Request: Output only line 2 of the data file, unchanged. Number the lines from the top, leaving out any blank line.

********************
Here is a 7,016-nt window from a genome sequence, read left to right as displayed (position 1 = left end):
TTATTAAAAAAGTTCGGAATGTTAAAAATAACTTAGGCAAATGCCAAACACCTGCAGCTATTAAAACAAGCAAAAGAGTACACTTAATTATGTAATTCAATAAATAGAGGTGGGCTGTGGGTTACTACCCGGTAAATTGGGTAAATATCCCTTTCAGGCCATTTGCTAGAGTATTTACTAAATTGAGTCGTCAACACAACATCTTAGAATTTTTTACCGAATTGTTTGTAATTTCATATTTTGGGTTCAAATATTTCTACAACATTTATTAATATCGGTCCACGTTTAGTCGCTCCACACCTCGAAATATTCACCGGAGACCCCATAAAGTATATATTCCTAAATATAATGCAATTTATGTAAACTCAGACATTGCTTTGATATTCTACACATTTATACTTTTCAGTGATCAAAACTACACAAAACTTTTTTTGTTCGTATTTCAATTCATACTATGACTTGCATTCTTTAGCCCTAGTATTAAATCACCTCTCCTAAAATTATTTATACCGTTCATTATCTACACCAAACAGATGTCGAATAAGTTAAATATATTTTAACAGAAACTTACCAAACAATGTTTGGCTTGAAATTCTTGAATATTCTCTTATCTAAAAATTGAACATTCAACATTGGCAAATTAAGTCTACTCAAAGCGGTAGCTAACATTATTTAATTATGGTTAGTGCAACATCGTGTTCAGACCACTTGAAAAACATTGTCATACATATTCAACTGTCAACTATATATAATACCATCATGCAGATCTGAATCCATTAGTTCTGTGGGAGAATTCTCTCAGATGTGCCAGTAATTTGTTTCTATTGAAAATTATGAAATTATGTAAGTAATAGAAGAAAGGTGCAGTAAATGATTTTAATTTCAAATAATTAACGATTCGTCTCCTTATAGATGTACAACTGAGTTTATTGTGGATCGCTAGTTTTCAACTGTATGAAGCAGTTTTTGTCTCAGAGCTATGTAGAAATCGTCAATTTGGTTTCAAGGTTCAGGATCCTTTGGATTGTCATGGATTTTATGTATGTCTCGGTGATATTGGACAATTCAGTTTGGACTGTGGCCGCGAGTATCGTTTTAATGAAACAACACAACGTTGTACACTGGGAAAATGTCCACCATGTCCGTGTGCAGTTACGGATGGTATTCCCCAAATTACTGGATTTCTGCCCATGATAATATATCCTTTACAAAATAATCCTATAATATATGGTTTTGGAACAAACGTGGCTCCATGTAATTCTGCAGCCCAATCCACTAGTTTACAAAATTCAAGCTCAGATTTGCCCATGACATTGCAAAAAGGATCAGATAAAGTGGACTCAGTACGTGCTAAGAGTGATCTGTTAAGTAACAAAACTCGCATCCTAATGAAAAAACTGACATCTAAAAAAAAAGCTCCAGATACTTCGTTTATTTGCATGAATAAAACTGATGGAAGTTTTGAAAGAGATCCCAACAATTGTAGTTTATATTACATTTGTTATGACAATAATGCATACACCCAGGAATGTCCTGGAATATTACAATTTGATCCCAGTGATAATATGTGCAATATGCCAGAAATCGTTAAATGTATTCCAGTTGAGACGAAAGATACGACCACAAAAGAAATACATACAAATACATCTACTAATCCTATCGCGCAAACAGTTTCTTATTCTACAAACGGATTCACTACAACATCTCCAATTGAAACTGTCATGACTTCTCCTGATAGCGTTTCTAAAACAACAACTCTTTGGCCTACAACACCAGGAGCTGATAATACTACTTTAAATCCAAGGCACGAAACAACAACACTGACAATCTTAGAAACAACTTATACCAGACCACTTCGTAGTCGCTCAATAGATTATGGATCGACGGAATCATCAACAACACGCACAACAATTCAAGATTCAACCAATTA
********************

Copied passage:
TTATTAAAAAAGTTCGGAATGTTAAAAATAACTTAGGCAAATGCCAAACACCTGCAGCTATTAAAACAAGCAAAAGAGTACACTTAATTATGTAATTCAATAAATAGAGGTGGGCTGTGGGTTACTACCCGGTAAATTGGGTAAATATCCCTTTCAGGCCATTTGCTAGAGTATTTACTAAATTGAGTCGTCAACACAACATCTTAGAATTTTTTACCGAATTGTTTGTAATTTCATATTTTGGGTTCAAATATTTCTACAACATTTATTAATATCGGTCCACGTTTAGTCGCTCCACACCTCGAAATATTCACCGGAGACCCCATAAAGTATATATTCCTAAATATAATGCAATTTATGTAAACTCAGACATTGCTTTGATATTCTACACATTTATACTTTTCAGTGATCAAAACTACACAAAACTTTTTTTGTTCGTATTTCAATTCATACTATGACTTGCATTCTTTAGCCCTAGTATTAAATCACCTCTCCTAAAATTATTTATACCGTTCATTATCTACACCAAACAGATGTCGAATAAGTTAAATATATTTTAACAGAAACTTACCAAACAATGTTTGGCTTGAAATTCTTGAATATTCTCTTATCTAAAAATTGAACATTCAACATTGGCAAATTAAGTCTACTCAAAGCGGTAGCTAACATTATTTAATTATGGTTAGTGCAACATCGTGTTCAGACCACTTGAAAAACATTGTCATACATATTCAACTGTCAACTATATATAATACCATCATGCAGATCTGAATCCATTAGTTCTGTGGGAGAATTCTCTCAGATGTGCCAGTAATTTGTTTCTATTGAAAATTATGAAATTATGTAAGTAATAGAAGAAAGGTGCAGTAAATGATTTTAATTTCAAATAATTAACGATTCGTCTCCTTATAGATGTACAACTGAGTTTATTGTGGATCGCTAGTTTTCAACTGTATGAAGCAGTTTTTGTCTCAGAGCTATGTAGAAATCGTCAATTTGGTTTCAAGGTTCAGGATCCTTTGGATTGTCATGGATTTTATGTATGTCTCGGTGATATTGGACAATTCAGTTTGGACTGTGGCCGCGAGTATCGTTTTAATGAAACAACACAACGTTGTACACTGGGAAAATGTCCACCATGTCCGTGTGCAGTTACGGATGGTATTCCCCAAATTACTGGATTTCTGCCCATGATAATATATCCTTTACAAAATAATCCTATAATATATGGTTTTGGAACAAACGTGGCTCCATGTAATTCTGCAGCCCAATCCACTAGTTTACAAAATTCAAGCTCAGATTTGCCCATGACATTGCAAAAAGGATCAGATAAAGTGGACTCAGTACGTGCTAAGAGTGATCTGTTAAGTAACAAAACTCGCATCCTAATGAAAAAACTGACATCTAAAAAAAAAGCTCCAGATACTTCGTTTATTTGCATGAATAAAACTGATGGAAGTTTTGAAAGAGATCCCAACAATTGTAGTTTATATTACATTTGTTATGACAATAATGCATACACCCAGGAATGTCCTGGAATATTACAATTTGATCCCAGTGATAATATGTGCAATATGCCAGAAATCGTTAAATGTATTCCAGTTGAGACGAAAGATACGACCACAAAAGAAATACATACAAATACATCTACTAATCCTATCGCGCAAACAGTTTCTTATTCTACAAACGGATTCACTACAACATCTCCAATTGAAACTGTCATGACTTCTCCTGATAGCGTTTCTAAAACAACAACTCTTTGGCCTACAACACCAGGAGCTGATAATACTACTTTAAATCCAAGGCACGAAACAACAACACTGACAATCTTAGAAACAACTTATACCAGACCACTTCGTAGTCGCTCAATAGATTATGGATCGACGGAATCATCAACAACACGCACAACAATTCAAGATTCAACCAATTA